I don't mean to say that I wasn't like that most of my life - I was as clueless as your average moron is today until a few years ago when I began to give a damn. Hopefully I have decreased my cluelessness quotient.

Why I'm not sure. I may as well have been Rip Van Winkle, but apparently during that period I didn't suffer much brain damage.

y said...

"The savings accumulated during WWII were running out and the idea of deficits being "bad" was drilled into our heads, so obviously we had to lower taxes on the rich to create jobs."

They used to try and cyclically balance the budget then, with the non-govt running down its net surplus in the good times as government decreased its deficit, and then government expanding its deficit during recessions with non-govt net surplus increasing accordingly. This was feasible given the absence of a current account deficit.

I think Kennedy cut the top marginal tax rate from 91% to 65%!

I don't know enough to say whether this move increased private investment or not.

Tom Hickey said...

It's not the interest in itself. It is saving. If the all income (revenue) is spent in a closed system, sicne interest is someone's income (revenue), then there would not be a problem with demand leakage due to the interest payment. If income distribution were approximately equal, then the system would not necessarily become over-leveraged in that that debt service could be managed cashflow wise through credit lines.

But that is an ideal system that far from reality. Most economies are characterized by unequal distribution and persistent private saving. So, yes, the analogy works for all practical purposes, the problem is institutional.

This is a reason that Keynes said, "Euthanize the rentiers." He was not speaking morally here but as an economist concerned with demand leakage from saving and leverage effects of increasing debt. This is an ongoing issue in capitalism, resulting in boom-bust cycles.

y said...

A CAD is basically foreigners not spending all their income.

Tom Hickey said...

"But it's not just about 'add more NFAs'."

The ratio of public debt (NFA) to private debt is significance. Generally it is too low due to deficit paranoia. This is generally true especially at boom tops as the deficit shrinks pro-cyclically and private leverage use expands. Then the reckoning, with the deficit expanding counter-cyclically with private saving/delevering increasing.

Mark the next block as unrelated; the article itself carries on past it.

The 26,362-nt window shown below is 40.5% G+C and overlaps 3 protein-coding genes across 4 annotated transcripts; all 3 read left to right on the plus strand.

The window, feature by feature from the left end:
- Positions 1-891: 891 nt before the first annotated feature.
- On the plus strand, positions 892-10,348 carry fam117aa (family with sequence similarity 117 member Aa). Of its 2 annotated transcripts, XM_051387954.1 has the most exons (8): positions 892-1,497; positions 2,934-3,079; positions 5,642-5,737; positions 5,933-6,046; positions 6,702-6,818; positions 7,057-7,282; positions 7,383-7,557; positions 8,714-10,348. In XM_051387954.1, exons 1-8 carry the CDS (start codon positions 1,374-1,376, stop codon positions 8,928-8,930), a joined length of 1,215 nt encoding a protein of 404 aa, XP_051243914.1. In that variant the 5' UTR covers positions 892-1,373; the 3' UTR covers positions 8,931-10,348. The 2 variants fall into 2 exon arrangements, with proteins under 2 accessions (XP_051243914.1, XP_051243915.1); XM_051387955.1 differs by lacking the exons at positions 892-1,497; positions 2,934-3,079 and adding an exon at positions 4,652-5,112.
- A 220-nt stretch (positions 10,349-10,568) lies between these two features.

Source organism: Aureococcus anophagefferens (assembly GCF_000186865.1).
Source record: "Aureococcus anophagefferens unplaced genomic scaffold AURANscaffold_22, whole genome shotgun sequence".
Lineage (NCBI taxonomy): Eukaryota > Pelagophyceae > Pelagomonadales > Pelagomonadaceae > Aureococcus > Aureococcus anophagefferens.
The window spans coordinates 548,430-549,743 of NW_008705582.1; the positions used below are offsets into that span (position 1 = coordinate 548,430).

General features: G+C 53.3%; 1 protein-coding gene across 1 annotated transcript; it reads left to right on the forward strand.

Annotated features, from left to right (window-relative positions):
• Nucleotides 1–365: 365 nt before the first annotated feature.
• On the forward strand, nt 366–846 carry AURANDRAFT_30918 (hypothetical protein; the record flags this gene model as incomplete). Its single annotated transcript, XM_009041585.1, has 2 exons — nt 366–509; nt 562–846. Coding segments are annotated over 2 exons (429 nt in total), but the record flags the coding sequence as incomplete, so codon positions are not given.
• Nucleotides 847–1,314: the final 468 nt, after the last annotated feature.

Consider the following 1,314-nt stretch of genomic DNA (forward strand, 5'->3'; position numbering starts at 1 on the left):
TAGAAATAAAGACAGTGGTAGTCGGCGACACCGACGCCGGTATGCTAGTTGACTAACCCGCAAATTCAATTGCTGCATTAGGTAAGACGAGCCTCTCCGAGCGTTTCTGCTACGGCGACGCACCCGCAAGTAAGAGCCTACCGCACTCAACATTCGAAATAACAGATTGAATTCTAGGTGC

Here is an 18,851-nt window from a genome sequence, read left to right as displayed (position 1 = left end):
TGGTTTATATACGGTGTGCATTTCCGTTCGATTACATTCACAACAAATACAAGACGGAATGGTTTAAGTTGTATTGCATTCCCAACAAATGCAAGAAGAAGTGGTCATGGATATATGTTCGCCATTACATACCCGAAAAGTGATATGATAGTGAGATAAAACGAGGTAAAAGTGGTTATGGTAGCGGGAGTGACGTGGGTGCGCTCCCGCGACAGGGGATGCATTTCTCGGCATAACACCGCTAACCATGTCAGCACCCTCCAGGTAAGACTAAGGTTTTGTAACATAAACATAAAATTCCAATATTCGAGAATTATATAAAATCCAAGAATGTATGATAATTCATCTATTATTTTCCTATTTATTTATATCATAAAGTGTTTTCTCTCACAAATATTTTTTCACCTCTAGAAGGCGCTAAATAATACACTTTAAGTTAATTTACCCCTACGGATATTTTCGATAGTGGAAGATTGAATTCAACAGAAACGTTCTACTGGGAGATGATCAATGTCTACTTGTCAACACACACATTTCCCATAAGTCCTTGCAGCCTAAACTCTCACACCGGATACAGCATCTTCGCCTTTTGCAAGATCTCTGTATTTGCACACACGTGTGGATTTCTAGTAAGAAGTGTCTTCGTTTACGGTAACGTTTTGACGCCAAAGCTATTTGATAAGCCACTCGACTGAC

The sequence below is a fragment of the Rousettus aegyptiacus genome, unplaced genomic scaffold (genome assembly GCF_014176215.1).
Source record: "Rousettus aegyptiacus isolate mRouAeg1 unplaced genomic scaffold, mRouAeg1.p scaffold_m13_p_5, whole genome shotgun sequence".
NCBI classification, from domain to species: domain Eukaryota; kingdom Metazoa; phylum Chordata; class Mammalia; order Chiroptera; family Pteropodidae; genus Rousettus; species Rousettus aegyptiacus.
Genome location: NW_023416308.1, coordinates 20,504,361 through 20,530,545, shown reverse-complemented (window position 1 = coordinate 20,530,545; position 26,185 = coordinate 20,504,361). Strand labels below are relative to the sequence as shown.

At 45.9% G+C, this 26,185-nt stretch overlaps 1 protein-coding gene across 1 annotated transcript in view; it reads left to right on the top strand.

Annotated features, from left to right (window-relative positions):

Tom Hickey said...

I'd say that eventually you also want to have more balanced current accounts. But that can happen over time, as developing economies move towards more domestic demand-driven growth as their wealth increases, their living standards improve and their currencies strengthen.

Yes, the international community should be coordinating this as quickly as possible with as little disruption as possible. The present course is a disaster.

y said...

Just wondering, could the Fed's pursuit of high interest rate policies, alongside large government fiscal deficits, result in spending having to be cut back sharply or taxes increased?

This could be seen as the government 'forcing' itself to cut the deficit.

y said...

It is quite amazing how the US government managed to acquire so much gold. Somehow they got it all in and then they just closed the doors. Do they ever sell any these days? Do they still buy? I have no idea.

Matt Franko said...

y,

As far as interest rates, usually with the high interest rates, as govt is a large net payer of interest, I think what would happen is the deficit would collapse due to higher tax receipts and the economy would really take off.

Then the govt would try to "cool things off" by raising rates some more thru monetary policy, thus feeding the fire. Thinking that they were hitting the brakes when they are actually pressing ever harder on the accelerator in the macro economic equivalent of "unintended acceleration"....

http://en.wikipedia.org/wiki/Unintended_acceleration

This is probably when one would want to be 100% long equities if ever...

As far as the US hoard of gold, I would draw a parallel again with what the account in Exodus reveals as far as God getting the Israelites to "lock up" all of the copper, silver and gold that they had in the construction of the Ark. Sort of "locked up in plain sight" or "hidden in plain sight"...

That way they could be left to just focus on each other and God.

I guess the US has all of this gold in "solitary confinement" at Fort Knox and the vaults at the NY Fed. right now. I believe Tom has toured that facility and seen all the gold...

Many people out there today want to "open up the jails" and start using this stuff again as a basis for our monetary systems... I look at this quite suspiciously to say the least.

Roger in a new thread above has chronicled how many species with very low brain development (crustaceans, etc..) do sometimes exhibit fetishes for shiny objects and collect them or what the Apostle termed philarguria in human beings..

Roger shows how this holds species back from progress.

If you look at it that we went off gold in 1933 via FDR and all of the progress we have made since then (probably the most tech progress and productivity gains per unit time in human history) this is no coincidence imo....

Best to keep it all in lock up imo and keep using our FFNC currency systems although without morons at the controls.... if the rest of us can ever figure out how to get rid of them once and for all...

Resp,

Tom Hickey said...

Matt "I guess the US has all of this gold in "solitary confinement" at Fort Knox and the vaults at the NY Fed. right now. I believe Tom has toured that facility and seen all the gold..."

Never was at Ft. Know, but I did get to see the gold bars being switched from cubicle to cubicle in the vault deep below the FRBNY when I was talking a course in finance and investments. The cubicles had the country name over the doorway and some of the cubicles were brim full while others were almost empty. Two guys, not young, with steel boots were handling the bars. They were the real gnomes.

Tom Hickey said...